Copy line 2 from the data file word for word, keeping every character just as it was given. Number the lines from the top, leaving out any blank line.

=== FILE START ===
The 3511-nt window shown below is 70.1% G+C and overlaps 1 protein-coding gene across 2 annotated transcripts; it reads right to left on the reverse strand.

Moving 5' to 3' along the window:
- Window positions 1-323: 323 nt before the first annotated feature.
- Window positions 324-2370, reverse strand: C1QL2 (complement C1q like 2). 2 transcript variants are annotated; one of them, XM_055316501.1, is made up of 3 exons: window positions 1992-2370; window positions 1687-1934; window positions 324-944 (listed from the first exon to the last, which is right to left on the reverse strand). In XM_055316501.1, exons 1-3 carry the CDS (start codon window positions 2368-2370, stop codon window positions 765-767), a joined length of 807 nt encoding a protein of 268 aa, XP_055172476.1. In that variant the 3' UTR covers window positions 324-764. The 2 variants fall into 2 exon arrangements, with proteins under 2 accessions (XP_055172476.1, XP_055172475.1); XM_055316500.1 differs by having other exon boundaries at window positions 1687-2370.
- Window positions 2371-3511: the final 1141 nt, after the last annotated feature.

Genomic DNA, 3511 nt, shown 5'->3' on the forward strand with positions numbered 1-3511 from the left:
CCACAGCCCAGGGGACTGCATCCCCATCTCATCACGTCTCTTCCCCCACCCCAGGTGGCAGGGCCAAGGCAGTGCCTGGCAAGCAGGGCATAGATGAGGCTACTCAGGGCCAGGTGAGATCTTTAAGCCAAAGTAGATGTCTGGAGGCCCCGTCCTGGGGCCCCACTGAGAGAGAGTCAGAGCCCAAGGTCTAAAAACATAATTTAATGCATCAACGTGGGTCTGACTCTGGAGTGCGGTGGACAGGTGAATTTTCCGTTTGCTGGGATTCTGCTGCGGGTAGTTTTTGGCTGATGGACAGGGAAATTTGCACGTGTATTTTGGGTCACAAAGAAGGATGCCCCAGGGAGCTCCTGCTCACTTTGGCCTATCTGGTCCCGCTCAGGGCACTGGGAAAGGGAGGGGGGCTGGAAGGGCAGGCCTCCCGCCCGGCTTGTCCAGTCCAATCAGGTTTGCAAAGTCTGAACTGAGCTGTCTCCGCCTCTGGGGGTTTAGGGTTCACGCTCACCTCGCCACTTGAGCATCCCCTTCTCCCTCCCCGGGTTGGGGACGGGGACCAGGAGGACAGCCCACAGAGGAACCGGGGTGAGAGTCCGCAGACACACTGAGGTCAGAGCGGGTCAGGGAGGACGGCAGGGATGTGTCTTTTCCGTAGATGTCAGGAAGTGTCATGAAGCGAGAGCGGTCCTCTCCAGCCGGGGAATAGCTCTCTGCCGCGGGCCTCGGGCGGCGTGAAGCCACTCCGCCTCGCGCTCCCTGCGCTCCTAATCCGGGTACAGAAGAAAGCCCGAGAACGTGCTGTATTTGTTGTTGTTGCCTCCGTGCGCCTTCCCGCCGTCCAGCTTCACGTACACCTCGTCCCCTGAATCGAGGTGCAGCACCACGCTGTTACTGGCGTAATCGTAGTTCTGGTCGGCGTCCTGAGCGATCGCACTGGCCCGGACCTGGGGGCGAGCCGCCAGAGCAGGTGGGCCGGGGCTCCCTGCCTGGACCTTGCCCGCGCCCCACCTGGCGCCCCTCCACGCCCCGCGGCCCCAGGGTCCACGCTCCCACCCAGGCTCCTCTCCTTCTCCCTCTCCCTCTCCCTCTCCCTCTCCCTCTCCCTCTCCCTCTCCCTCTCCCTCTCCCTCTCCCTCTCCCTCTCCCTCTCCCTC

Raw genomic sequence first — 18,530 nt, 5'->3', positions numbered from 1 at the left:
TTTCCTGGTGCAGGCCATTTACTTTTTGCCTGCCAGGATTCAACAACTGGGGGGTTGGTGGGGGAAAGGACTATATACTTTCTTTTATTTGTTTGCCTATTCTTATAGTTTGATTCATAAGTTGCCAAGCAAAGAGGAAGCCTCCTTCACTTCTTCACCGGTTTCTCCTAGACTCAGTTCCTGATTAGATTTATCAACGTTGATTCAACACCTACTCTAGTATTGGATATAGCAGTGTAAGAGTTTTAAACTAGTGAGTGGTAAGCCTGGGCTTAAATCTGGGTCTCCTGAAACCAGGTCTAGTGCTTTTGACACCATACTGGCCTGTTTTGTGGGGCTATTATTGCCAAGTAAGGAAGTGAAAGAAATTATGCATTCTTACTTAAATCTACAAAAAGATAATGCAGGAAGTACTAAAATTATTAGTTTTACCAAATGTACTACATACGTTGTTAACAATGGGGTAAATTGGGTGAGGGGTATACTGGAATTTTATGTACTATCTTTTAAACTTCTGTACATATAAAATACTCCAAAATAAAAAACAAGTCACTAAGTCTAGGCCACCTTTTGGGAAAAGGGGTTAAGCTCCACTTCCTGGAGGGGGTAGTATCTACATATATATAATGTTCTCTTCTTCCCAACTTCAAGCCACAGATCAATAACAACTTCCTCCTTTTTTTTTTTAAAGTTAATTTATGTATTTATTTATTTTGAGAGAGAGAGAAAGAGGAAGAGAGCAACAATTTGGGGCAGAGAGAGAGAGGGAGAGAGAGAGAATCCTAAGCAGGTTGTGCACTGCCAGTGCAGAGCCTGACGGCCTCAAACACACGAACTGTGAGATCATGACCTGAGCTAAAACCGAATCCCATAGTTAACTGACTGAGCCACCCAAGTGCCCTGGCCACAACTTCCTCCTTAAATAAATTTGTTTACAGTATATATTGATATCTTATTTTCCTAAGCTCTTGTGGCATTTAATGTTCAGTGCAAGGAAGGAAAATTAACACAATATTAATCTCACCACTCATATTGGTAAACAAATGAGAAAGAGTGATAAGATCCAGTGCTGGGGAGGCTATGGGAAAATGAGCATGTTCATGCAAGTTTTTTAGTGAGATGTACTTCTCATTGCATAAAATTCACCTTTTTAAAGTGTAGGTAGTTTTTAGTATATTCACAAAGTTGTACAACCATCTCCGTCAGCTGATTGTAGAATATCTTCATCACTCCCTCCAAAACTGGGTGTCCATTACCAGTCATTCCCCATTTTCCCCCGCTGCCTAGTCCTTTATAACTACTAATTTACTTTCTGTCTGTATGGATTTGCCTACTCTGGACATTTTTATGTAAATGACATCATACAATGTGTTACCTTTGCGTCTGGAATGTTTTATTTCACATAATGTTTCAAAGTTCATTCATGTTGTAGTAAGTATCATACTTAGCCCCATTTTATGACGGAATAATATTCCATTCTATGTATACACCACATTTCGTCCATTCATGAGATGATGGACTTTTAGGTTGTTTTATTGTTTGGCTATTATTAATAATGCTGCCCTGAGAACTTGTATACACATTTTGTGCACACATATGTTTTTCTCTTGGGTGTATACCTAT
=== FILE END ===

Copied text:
Moving 5' to 3' along the window: